SALT LAKE CITY —The Utah Jazz brain trust is awfully busy this summer.
There's the stressful business of hoping to re-sign All-Star free-agent forward Gordon Hayward, along with worrying about what it might cost them to keep fellow free agents George Hill and Joe Ingles, trying to land other prized pieces of the free agent puzzle, and pre-draft workouts that might help them decide who to take in the upcoming NBA draft.
And while those things are of utmost importance, they're not all that's on the front office's offseason agenda.
The franchise is also looking at other players with previous professional experience who could possibly become part of the team's playing rotation in the future.
And with that goal in mind, the Jazz staged a free-agent mini-camp Friday at Zions Bank Basketball Center, where 25 players — including almost a dozen with NBA experience on their resumes —worked out and participated in abbreviated 5-on-5 scrimmages in hopes of possibly landing a roster spot in Utah, whether it's with the Jazz or with their NBA Development League team, the Salt Lake City Stars.
"This is the fifth one that we've had, and we've had 16 players come out of this mini-camp that's played in the NBA," said David Fredman, the Jazz Director of Pro Player Personnel. "That's the good news; the bad news is we've gotta get better, because only two (of the 16) have played for the Jazz so far.
"But (there were) some notables that were in recent mini-camps," he noted, like Jonathon Simmons, now with the San Antonio Spurs, and JaMychal Green of the Memphis Grizzlies, "so we take it seriously. ... We've got Stars players here, we've got guest coaches from the college ranks, which helps Walt (Perrin, the Utah team's Vice President of Player Personnel) out in his college scouting and getting intel. And then Bart Taylor (Jazz Director of Scouting and Salt Lake City Stars Vice President of Basketball Operations) has done a good job this year bringing over European coaches to increase our network. So it's multi-faceted, but obviously we're looking for players.
"This year, we put Bart in charge of bringing in the players, and it's the best mini-camp we've had," Fredman said. "There's 11 guys with NBA experience in this mini-camp, so (Jazz GM) Dennis (Lindsey) won't yell at me about bringing in players to play for other teams. I'm just gonna concentrate on scouting the good guys that Bart's brought in."
Among the more notable players who participated in Friday's mini-camp was 6-foot-9 forward Tyler Hansbrough, who was a four-time All-American at North Carolina and was college basketball's Player of the Year in 2008. Hansbrough has a total of seven years of NBA experience with three different teams, but his career has been on the decline over the last four seasons.
Most of the players in this mini-camp have played in the D-League, including forward Quincy Ford and center Jaleel Roberts with the Stars last season, with a couple of them playing professionally in Australia, along with a pair that play in Spain and two more that play in Israel.
Neither Taylor nor Fredman wanted to specifically single out any player or players who had particularly impressed them in Friday morning's session, especially since there was another session scheduled for Friday afternoon.
"I think it's too early to judge that right now," Taylor said.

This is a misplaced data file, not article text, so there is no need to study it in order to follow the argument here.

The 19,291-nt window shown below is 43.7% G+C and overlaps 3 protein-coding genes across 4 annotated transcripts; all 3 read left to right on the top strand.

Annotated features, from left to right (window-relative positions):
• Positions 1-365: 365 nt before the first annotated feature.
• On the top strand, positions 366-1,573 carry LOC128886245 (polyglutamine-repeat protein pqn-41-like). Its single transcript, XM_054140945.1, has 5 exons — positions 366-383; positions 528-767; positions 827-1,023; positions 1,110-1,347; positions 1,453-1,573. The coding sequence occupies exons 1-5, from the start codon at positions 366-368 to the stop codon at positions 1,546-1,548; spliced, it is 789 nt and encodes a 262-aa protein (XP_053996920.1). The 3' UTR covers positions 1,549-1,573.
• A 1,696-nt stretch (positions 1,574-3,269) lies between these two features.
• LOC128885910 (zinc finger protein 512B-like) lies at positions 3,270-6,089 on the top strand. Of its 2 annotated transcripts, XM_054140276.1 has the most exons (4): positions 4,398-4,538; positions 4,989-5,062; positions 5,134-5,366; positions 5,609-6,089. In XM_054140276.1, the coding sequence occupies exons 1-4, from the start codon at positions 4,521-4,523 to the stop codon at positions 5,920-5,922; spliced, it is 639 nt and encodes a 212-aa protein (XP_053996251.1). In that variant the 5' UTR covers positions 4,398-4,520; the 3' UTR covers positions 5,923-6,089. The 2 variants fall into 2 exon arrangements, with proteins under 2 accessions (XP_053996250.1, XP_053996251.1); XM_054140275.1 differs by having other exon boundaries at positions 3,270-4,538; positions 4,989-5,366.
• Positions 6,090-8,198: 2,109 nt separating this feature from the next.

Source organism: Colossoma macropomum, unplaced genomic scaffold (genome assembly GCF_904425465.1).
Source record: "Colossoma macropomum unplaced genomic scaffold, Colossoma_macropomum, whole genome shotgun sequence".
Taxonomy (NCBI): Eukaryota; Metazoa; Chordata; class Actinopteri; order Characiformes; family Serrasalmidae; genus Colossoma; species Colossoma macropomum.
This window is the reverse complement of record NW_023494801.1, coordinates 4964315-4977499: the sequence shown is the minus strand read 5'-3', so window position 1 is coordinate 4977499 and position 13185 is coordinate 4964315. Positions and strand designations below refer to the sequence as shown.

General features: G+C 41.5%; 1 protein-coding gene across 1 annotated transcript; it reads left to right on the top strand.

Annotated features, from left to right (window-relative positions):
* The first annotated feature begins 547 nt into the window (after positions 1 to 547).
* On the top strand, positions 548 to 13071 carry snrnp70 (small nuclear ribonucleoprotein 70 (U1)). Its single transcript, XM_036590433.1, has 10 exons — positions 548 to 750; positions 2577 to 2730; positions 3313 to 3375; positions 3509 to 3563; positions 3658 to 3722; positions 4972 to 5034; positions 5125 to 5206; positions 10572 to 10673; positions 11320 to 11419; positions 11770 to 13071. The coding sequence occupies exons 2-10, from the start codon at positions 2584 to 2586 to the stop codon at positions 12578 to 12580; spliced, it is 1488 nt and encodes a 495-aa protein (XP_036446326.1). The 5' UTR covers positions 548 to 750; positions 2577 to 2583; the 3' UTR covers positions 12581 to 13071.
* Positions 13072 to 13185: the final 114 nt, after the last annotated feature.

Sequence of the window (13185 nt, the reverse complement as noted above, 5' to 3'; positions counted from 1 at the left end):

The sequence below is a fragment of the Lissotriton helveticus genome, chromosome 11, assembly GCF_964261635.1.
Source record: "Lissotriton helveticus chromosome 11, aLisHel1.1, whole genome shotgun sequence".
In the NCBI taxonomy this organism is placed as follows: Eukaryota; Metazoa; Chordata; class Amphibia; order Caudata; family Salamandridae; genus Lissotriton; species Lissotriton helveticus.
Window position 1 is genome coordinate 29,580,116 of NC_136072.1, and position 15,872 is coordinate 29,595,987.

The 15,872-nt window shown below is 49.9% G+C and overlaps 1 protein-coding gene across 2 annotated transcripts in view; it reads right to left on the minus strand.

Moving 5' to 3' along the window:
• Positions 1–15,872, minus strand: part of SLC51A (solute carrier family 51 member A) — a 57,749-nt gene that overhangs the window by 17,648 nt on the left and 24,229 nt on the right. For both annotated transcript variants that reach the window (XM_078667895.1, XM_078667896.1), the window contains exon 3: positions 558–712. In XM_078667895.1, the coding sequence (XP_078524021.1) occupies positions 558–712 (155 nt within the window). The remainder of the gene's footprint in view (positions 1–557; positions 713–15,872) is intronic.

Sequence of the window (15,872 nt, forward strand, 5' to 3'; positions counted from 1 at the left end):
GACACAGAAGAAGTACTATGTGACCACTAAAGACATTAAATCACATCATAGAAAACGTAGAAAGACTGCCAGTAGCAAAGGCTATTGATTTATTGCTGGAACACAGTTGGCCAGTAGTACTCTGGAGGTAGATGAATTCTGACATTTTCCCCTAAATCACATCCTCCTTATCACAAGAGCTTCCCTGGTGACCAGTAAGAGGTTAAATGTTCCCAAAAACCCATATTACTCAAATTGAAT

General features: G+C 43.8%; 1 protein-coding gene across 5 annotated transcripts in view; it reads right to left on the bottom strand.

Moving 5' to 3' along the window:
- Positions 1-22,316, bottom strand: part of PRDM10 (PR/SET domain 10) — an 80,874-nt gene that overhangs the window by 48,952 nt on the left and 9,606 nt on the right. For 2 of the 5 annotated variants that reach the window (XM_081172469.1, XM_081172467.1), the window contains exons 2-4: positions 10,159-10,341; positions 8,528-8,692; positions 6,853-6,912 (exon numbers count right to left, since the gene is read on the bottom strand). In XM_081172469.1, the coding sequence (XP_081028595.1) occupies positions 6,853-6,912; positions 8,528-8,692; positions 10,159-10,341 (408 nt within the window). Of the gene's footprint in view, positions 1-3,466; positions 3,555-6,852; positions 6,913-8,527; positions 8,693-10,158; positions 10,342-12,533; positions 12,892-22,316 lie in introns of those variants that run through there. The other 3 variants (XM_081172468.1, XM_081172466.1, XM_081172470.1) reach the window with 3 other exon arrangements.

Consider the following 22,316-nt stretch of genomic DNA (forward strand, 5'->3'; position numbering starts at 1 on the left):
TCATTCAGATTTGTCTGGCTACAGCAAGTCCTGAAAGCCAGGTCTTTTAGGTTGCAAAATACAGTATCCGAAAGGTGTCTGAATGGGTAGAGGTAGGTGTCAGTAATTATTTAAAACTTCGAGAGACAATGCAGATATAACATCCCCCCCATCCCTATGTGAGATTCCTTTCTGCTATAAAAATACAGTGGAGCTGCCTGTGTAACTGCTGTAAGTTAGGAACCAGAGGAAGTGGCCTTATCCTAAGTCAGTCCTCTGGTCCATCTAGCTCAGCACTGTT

"It's been my experience in the previous ones we've done," said Fredman, "the guys that you expect to play well, maybe you're surprised by somebody you didn't expect to play well, so we'd like to go through the whole thing. The energy's been good, and that's the important thing.
"And with Bart bringing in the type of guys with 11 of 'em having played in the NBA, some of the guys are who we thought they are and then others have improved. It's been interesting to watch them transition from the guys that Walt brings in for college workouts untill now. Some have played in Europe and some in the D-League.
"We want to give these guys a fair shot," Fredman said. "They know when they come in here, we want 'em to know they're gonna get a chance to play and we get to watch 'em, and then it's how they act on and off the court. Are they gonna be a good teammate? We told 'em we play with a pass with the Jazz, we don't want to see a lot of selfishness, and we had a good defense, so we want to see guys that guard and that care. And that's the thing we're looking for also besides the talent."
Taylor sized up the mini-camp as a great way to not only find potential players for the Stars ballclub, but also those who might be talented enough to earn a spot as a reserve on the Jazz roster.
"We've been scouting these guys that played in the D-League all year," Taylor said, "and we've also scouted the guys overseas. So anybody with the two-way affiliate players and (we're looking at) the different ways to secure players for the Salt Lake City Stars or looking for talent to get 'em on the Jazz roster or in the Jazz program and see where they can go.
"We're also looking at guys on the end of the Jazz roster, so it's not just the Stars, it's the Jazz and the Stars here."
Fredman said the hope is that one of these diamonds in the rough winds up being talented enough that they can shine brightly on the NBA stage. After all, it's happened before.
"Obviously, the best-case scenario is we find a rotation player for the Jazz," Fredman said. "Dennis (Lindsey) set a high standard for the whole league when he was with San Antonio with Danny Green. We've said it before, but he's a legitimate guy that's won championships and started (for the Spurs), so that's the goal."